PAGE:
Well, as a matter of fact, there is! Her name is Jeannie Campbell, LMFT—a Licensed Marriage and Family Therapist in California who is in the house today to provide therapy for those stubborn characters in our novels who deal us a fit!
As Head of Clinical Services for a large non-profit company, Jeannie enjoys working mainly with children and couples. She has a Masters of Divinity in Psychology and Counseling and bachelors degrees in both psychology and journalism. Two of Jeannie’s “therapeutic romance” manuscripts have garnered the high praise of being finalists in the Genesis Contest for unpublished writers, sponsored by the American Christian Fiction Writers (ACFW), of which she is an active member. She writes a popular monthly column for Christian Fiction Online Magazine and has been featured in many other e-zines, newspapers, and blogs. Please join me in welcoming Jeannie today, a friend of Seekerville, a "Character Therapist" whom many of us know as "The Therapy Doctor." So, sit back and put your feet up (in the therapy couch!), take two bagels and call us in the morning—preferably this morning—with your comments, questions or character psychoses, and you will be eligible to win a free character assessment, per details at the end of this blog. Without further ado, here's Jeannie ...
As the author of these surly characters, you have to be like a therapist in order to get them past this resistance. What noncompliance tells an author is that you’ve increased your character’s anxiety so much that it’s threatening to overwhelm him or her. When this happens in therapy, it means that the client is determined not to go a step further.
Resistance manifests along a continuum. It can be overt or covert, blatant or quiet. Below are three common types of therapeutic noncompliance. We’ll look at each and then delve into how writers can overcome these in your fiction.
Usually this occurs in the beginning stages of writing, but it can pop up at any time. The character will just want the writer to save them. Make their lives more appealing, easier. The writer, ever willing to help, rushes in with thoughts of black moment salvation and glorious character arc endings.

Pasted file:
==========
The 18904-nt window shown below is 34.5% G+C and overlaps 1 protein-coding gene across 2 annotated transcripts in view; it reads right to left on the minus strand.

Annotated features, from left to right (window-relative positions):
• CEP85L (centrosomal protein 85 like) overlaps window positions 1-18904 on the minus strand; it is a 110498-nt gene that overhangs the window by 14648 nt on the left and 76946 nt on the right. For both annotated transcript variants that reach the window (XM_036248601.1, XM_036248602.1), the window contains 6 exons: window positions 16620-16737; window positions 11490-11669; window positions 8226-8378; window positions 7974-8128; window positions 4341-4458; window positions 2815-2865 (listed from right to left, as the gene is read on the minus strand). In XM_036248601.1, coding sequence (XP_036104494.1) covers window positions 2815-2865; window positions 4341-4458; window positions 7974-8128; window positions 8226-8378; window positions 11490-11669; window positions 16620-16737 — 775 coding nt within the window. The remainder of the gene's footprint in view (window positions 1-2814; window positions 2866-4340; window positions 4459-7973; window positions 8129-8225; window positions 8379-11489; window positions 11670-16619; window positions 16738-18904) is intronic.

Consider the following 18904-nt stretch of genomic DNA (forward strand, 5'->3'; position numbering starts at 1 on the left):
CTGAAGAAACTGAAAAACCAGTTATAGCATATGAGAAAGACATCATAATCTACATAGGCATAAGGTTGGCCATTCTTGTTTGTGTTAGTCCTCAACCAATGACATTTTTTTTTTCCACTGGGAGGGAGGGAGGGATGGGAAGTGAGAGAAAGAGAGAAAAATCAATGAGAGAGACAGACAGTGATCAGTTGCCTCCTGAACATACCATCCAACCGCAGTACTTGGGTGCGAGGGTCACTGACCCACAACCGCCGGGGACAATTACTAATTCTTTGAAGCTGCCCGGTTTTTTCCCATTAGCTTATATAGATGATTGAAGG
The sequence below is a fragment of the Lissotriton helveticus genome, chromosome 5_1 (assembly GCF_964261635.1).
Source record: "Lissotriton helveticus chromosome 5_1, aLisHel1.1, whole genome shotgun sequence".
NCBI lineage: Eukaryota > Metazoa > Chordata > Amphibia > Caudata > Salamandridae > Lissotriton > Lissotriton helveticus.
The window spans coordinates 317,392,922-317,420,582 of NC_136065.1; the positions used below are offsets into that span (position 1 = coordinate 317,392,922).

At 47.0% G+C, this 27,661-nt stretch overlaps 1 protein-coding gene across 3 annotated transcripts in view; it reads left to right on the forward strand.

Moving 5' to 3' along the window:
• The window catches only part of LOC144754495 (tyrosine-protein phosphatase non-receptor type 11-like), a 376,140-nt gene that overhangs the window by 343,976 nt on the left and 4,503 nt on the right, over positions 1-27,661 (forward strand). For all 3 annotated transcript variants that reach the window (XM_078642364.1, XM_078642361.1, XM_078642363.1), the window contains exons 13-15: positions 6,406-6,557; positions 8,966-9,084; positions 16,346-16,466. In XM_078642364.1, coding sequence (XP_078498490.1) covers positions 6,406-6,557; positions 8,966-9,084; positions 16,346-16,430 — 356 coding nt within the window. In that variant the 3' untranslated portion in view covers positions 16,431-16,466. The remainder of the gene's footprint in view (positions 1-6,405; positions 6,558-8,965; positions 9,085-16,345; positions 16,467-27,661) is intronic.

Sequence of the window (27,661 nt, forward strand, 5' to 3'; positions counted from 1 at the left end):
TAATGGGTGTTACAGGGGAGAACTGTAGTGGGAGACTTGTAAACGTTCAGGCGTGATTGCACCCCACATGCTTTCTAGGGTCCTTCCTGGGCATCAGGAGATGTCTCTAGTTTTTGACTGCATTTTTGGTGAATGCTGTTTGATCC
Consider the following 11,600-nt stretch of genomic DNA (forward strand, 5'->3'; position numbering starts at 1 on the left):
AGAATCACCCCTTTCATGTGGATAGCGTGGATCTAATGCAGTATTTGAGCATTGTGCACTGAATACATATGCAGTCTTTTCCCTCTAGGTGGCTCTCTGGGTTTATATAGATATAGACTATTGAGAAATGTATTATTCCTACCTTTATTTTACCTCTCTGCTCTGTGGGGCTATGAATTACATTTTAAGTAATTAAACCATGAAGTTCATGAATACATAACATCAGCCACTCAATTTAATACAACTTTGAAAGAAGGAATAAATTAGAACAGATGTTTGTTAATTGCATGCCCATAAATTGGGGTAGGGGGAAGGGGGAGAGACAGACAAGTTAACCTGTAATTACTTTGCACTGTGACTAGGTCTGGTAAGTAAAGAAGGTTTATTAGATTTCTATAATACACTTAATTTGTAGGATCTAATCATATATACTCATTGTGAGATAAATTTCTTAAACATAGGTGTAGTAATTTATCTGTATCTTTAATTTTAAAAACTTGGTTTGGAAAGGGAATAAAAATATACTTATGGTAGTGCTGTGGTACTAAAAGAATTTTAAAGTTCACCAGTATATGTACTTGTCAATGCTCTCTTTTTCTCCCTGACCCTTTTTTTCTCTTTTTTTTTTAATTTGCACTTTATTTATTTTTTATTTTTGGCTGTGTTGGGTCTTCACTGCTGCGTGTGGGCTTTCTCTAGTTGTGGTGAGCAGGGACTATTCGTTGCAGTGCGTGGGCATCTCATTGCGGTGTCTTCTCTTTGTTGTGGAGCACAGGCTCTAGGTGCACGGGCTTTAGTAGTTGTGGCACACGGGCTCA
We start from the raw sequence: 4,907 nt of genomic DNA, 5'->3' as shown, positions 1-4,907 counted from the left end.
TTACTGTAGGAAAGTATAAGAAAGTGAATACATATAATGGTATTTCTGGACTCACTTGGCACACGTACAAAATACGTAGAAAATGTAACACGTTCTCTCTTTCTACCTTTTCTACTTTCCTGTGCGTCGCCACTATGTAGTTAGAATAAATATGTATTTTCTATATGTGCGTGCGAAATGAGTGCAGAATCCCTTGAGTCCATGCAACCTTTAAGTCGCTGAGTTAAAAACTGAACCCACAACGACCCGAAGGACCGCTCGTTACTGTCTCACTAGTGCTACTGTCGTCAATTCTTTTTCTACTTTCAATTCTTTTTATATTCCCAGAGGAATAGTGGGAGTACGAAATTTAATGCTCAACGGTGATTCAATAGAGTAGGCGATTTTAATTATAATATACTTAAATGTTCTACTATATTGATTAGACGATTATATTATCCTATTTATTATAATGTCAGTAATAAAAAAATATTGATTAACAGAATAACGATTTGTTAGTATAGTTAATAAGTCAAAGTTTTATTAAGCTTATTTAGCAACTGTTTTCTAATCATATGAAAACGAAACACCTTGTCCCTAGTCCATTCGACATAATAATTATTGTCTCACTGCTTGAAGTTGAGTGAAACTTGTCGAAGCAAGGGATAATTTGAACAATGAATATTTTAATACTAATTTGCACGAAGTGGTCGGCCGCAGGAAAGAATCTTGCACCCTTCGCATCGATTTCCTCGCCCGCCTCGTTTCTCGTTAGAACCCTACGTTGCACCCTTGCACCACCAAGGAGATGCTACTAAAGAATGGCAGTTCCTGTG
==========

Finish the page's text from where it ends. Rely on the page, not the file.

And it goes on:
When this happens in therapy, it’s a trap for the therapist. The therapist, feeling motivated by a sense of responsibility, will begin to take on more and more, and the relationship shifts so that the therapist is doing most of the work, not the clients.
With writing, the author becomes more and more direct with tasks to put the character through or events to make them endure, but instead of the character getting “healthier” and taking on his or her own life, the author comes back to the keyboard the next day with more of the same helplessness.
Perhaps you’re writing a scene in which your character is simply grocery shopping or eating dinner when—Wham! They are suddenly off on a random tangent that is nowhere near your outline and your fingers are flying, hardly able to keep up with their tirade. You finish, panting, only to reread what you typed, highlight it, and press delete.
Likewise in therapy, pseudohostility carries with it the power to rivet the therapist, temporarily distracting them from the agreed-upon goals. It’s even more effective when clients can get the therapist to engage with them in battle. If most of the session time is spent attempting to negotiate a settlement or compromise, the underlying issues take a backseat, unaddressed.